This post is not what you think. On this day of love, I figured, what better time for me to share how much I hate the phrase Love Yourself. (Lol)
I bring this to you as someone who has done this, been on the receiving end of it and am changing. I understand the meaning behind this phrase and agree wholeheartedly — but the way it is used, rubs me the wrong way.
Love Yourself is often rooted in the toxic positivity and shaming culture of the self-help movement. It’s advice given to those who are unhappy, struggling, or have gone through or are going through a difficult time. When used this way, it sends the message that what is happening is wrong and needs to be fixed, changed, and avoided at all costs.
This doesn’t feel helpful, understanding, or kind.
I also dislike this phrase for the following reasons:
First – Love is a multi-faceted, constantly changing emotion. My love for my children is different than the feeling of love for a friend, and is different than my love for a partner, or my love of coffee…or the way I love rock and roll. My love for people has grown, diminished, and morphed. At times my love feels stronger, sometimes I demonstrate love in action, other times love operates quietly in the background. So, self love is going to be unique to each person, at different times, in a variety of ways, but it doesn’t mean it is absent.
Second – Prescribing self love to someone is too abstract to be helpful. What does love myself mean? How does one do it? If someone is stuck in a pattern of self-loathing or has gone through a difficult situation – is the advice to simply love yourself going to have any impact? Not only is it almost impossible to go from one extreme emotion to another, but if we can’t identify what is loving or ways to achieve this, how can we implement it? There are no specifics or tools given with this advice love yourself, so is it helpful to anyone?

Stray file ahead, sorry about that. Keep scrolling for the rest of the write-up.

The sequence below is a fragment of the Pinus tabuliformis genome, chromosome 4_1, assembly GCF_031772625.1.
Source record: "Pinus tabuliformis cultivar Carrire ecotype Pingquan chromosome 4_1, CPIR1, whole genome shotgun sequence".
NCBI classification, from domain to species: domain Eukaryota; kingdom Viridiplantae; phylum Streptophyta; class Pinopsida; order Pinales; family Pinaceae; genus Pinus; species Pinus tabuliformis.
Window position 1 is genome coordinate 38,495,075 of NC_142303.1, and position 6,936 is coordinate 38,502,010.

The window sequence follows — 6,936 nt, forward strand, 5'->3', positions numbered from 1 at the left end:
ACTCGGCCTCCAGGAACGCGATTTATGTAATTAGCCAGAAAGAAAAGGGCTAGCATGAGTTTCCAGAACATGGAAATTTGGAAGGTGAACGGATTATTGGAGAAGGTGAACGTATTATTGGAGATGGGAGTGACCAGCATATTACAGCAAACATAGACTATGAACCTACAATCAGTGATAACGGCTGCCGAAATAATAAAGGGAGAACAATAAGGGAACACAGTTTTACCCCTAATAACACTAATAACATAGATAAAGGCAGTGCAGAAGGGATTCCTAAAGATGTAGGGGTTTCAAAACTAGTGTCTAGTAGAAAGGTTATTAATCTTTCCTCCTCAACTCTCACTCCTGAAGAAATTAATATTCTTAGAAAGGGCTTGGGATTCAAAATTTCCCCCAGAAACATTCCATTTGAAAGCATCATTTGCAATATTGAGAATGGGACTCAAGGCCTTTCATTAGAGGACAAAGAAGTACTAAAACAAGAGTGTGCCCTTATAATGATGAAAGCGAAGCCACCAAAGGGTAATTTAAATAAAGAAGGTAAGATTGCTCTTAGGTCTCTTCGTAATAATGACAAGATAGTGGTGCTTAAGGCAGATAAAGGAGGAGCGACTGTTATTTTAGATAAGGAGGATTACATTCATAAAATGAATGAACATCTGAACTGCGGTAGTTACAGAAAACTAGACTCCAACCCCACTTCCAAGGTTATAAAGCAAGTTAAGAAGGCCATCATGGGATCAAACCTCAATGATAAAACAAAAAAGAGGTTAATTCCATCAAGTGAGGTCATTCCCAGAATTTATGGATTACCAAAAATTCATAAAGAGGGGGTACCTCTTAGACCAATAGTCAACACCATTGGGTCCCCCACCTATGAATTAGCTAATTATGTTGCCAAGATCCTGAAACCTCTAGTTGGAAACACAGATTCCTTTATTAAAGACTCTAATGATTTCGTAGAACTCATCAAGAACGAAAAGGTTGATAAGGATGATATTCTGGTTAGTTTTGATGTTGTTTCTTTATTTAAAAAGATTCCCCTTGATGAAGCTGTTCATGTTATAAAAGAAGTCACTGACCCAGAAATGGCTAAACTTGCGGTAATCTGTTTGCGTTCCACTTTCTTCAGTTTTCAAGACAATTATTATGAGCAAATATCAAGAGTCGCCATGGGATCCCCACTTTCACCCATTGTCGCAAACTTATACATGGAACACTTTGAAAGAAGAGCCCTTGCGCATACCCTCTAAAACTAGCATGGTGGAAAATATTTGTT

Third – I would argue, one has to know oneself before they even know how to love oneself. Many of us simply don’t know ourselves. Our culture is focused on external – working, relationships, taking care of others, building a nest egg, going on vacation. We haven’t learned to know ourselves, be present with ourselves…so how could we possibly know what to do to love ourselves? We don’t always know the best way to love another person, until we have spent time and gotten to know them. This is true for ourselves too.
Fourth – Most of us don’t really know how to love ourselves so what business do we have telling someone else to love themselves? Giving this advice to others then comes with a dose of hypocrisy and that never feels good. (I say this and call myself out here,, because I know I’ve done things like this to others). The people I’ve met who truly understand self love do not feel compelled to interfere with another, give advice, or think any one or anything needs to change. They know everyone is on their path and will find their way.
I know, in my very co-dependent ways, I’ve thought I was being helpful to others. I’ve given a lot of advice and while some of it was good, I’m sure some of it rubbed people the wrong way.
I am practicing to turn inward and I am learning more about myself. As I do this more often, I understand better ways to love and care for myself and feel more authentic.
As always — I continue to grow.